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Will bakers replace bankers?

Categories : Uncategorized
April 22, 2016
Published in : Retailers, Technology, Universality
New app enables customers to open an account with their local shop.
Guillaume Lepecq

This morning, I went to my local bakery to buy a baguette. French bakeries are often pictured as very traditional shops, with a beret-wearing baker behind the counter. In my case, the bakery has a contemporary design, good service and it sells bread, sandwiches, snacks and some pretty good cakes.  I would definitely recommend them for their bread and pastries, but I would never have considered them a financial services provider; at least, not until this morning.

As I walked into the store, a hipster greeted me – with two typically hipster accessories – a beard and an iPad. “Would you like to open an account with your baker?” he asked while showing me the app[1] which uses fancy graphics to display all the benefits related to banking with my baker.

For the consumer, the benefits are threefold: no need to carry change; loyalty programme benefits and discounts; support you local business.  The loyalty part is of course the main value proposition; the hipster sales person was offering a 10% discount for a deposit of € 50.  A month ago, I received a letter from my bank indicating that from now on they would charge a quarterly fee for holding my money.  For the merchant, the benefits also come in threes: a loyalty programme; an efficient payment method that increases revenue; a communication tool.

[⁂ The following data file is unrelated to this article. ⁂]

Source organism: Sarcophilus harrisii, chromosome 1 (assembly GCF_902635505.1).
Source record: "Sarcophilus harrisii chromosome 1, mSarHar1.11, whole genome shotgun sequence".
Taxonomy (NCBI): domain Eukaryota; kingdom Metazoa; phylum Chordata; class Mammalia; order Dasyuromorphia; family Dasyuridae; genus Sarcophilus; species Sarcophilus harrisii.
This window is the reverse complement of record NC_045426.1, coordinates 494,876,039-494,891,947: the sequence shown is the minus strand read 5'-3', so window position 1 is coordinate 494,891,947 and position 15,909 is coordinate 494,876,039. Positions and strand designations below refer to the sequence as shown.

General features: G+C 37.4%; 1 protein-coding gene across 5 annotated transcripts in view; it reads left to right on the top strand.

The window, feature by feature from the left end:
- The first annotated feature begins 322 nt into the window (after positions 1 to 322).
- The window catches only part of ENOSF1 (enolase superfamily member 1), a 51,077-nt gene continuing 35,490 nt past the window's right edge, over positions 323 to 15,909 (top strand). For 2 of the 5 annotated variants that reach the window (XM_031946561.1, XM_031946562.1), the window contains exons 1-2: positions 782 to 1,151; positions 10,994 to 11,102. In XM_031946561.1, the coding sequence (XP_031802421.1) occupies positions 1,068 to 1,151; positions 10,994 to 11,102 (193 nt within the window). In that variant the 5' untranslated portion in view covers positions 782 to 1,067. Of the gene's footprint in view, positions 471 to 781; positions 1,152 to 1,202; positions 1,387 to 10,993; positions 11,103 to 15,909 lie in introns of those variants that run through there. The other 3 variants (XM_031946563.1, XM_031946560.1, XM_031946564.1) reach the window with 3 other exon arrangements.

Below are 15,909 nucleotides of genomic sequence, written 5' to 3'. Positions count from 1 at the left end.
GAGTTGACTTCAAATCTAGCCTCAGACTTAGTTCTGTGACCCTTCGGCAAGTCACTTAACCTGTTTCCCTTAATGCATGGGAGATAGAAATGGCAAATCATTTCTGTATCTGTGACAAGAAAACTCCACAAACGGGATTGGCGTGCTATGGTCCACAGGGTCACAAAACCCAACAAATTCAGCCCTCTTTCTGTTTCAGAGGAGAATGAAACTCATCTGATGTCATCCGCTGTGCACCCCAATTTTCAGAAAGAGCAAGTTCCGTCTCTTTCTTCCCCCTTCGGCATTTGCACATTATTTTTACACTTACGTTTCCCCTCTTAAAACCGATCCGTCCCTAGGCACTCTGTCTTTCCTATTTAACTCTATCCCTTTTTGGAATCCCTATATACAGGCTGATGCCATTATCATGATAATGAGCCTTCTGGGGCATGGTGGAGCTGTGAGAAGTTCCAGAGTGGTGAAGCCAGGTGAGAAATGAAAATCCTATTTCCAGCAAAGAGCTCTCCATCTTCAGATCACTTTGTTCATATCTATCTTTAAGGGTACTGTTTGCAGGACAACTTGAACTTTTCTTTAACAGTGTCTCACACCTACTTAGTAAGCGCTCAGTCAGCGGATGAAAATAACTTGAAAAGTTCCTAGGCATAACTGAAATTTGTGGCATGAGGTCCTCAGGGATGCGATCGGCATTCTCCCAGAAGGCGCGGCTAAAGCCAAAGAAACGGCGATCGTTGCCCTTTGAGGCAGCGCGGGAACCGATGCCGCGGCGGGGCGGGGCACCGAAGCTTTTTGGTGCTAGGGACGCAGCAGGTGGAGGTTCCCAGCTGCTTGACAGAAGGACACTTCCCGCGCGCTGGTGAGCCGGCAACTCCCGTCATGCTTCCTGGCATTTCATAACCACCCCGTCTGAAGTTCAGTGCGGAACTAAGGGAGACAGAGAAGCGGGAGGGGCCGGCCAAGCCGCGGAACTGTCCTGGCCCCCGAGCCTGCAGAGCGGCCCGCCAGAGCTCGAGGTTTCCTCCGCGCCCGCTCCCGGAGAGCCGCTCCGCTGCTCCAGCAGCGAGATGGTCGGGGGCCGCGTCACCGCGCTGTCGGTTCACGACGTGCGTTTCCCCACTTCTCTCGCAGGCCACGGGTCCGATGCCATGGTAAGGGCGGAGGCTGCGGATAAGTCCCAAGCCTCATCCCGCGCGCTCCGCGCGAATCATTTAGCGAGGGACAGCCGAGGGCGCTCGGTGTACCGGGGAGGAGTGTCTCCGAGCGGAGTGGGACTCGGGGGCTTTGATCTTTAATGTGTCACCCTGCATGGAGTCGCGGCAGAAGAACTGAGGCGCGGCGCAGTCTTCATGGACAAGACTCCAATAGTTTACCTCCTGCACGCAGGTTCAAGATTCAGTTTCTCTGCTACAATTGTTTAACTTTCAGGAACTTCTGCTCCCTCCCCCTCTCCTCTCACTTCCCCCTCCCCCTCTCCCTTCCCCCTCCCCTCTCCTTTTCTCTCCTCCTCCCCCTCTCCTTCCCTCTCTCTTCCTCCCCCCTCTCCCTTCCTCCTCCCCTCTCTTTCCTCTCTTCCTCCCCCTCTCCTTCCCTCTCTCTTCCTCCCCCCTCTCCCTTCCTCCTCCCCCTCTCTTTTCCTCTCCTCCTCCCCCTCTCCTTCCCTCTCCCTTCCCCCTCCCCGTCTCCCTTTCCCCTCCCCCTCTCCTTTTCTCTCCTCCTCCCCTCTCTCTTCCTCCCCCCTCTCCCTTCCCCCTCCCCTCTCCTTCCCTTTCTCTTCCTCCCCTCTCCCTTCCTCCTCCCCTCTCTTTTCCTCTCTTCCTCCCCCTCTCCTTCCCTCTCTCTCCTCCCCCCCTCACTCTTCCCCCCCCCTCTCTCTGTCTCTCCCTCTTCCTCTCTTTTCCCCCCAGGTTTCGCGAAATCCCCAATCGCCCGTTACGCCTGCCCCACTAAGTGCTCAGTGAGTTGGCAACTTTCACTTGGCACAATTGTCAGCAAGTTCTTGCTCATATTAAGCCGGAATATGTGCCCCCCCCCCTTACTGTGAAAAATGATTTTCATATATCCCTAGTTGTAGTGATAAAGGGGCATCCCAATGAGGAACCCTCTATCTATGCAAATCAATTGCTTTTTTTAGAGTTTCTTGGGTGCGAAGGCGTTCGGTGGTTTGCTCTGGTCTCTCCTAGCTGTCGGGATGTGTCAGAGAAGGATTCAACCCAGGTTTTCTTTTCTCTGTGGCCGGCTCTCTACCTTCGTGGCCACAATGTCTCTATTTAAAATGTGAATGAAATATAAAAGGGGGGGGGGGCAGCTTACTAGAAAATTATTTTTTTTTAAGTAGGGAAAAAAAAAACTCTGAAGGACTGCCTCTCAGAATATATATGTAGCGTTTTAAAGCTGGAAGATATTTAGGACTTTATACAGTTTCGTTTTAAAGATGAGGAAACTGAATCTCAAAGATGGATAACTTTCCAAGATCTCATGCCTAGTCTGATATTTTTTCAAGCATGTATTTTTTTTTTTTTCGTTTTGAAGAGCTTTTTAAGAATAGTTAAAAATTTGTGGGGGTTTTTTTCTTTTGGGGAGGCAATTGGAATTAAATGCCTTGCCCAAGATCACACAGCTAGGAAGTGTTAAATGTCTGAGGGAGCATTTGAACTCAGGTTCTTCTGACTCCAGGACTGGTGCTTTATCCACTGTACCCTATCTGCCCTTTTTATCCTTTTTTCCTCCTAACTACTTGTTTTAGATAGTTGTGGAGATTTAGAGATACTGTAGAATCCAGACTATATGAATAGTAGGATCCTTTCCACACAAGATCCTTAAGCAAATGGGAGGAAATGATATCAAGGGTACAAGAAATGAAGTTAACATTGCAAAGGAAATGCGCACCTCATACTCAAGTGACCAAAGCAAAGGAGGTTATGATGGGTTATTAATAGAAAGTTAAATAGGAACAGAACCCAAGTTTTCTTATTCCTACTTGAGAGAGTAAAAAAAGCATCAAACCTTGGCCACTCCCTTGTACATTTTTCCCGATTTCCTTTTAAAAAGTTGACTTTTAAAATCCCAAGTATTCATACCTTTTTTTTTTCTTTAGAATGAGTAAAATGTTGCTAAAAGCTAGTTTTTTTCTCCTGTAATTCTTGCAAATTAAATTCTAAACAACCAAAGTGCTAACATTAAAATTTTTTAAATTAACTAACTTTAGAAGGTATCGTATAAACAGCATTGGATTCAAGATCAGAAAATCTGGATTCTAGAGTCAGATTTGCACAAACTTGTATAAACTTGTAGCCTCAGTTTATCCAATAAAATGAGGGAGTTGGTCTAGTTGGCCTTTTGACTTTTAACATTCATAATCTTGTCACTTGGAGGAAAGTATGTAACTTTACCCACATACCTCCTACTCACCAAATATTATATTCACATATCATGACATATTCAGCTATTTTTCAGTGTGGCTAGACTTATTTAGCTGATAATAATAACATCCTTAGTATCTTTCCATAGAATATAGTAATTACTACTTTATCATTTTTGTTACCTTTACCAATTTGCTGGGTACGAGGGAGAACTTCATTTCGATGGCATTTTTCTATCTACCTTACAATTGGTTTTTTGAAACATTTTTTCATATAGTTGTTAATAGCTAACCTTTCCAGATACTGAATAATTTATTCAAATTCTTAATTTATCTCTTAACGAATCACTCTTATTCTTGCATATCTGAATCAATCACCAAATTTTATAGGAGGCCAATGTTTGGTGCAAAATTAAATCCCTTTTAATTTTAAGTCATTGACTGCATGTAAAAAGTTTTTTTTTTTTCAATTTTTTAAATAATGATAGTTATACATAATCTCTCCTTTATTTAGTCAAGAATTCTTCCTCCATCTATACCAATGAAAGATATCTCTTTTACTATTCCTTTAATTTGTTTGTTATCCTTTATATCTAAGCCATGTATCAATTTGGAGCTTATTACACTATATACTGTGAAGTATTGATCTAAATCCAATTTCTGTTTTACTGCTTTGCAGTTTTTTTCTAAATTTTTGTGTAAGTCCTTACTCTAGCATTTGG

Of course, all this is not entirely new. I have been using a pre-paid card at the dry-cleaners for years. I also have a tab at my local pub. And in 2014, Starbucks accumulated $ 1.4 billion on its pre-paid cards. The main difference here is the terminology; the customer is opening an account.  Of course, smartphone-based technology is certainly trendier than card-based products. But apps have also been around for quite some time. Interestingly, the system can be loaded with cards, cash, cheques and lunch vouchers, which are very common in France.

At a time when banks are closing branches all over Europe and bank fees are on the rise, I wonder whether we might see an increase in these types of accounts. Cash automation technology as well as cash-back could enable a store to distribute cash as well. In any, case, I will not be buying a baguette at the bank.

 


[1] The app is managed by a young startup called Les Habitues which translates into the locals. The website is available in French only www.leshabitues.fr.

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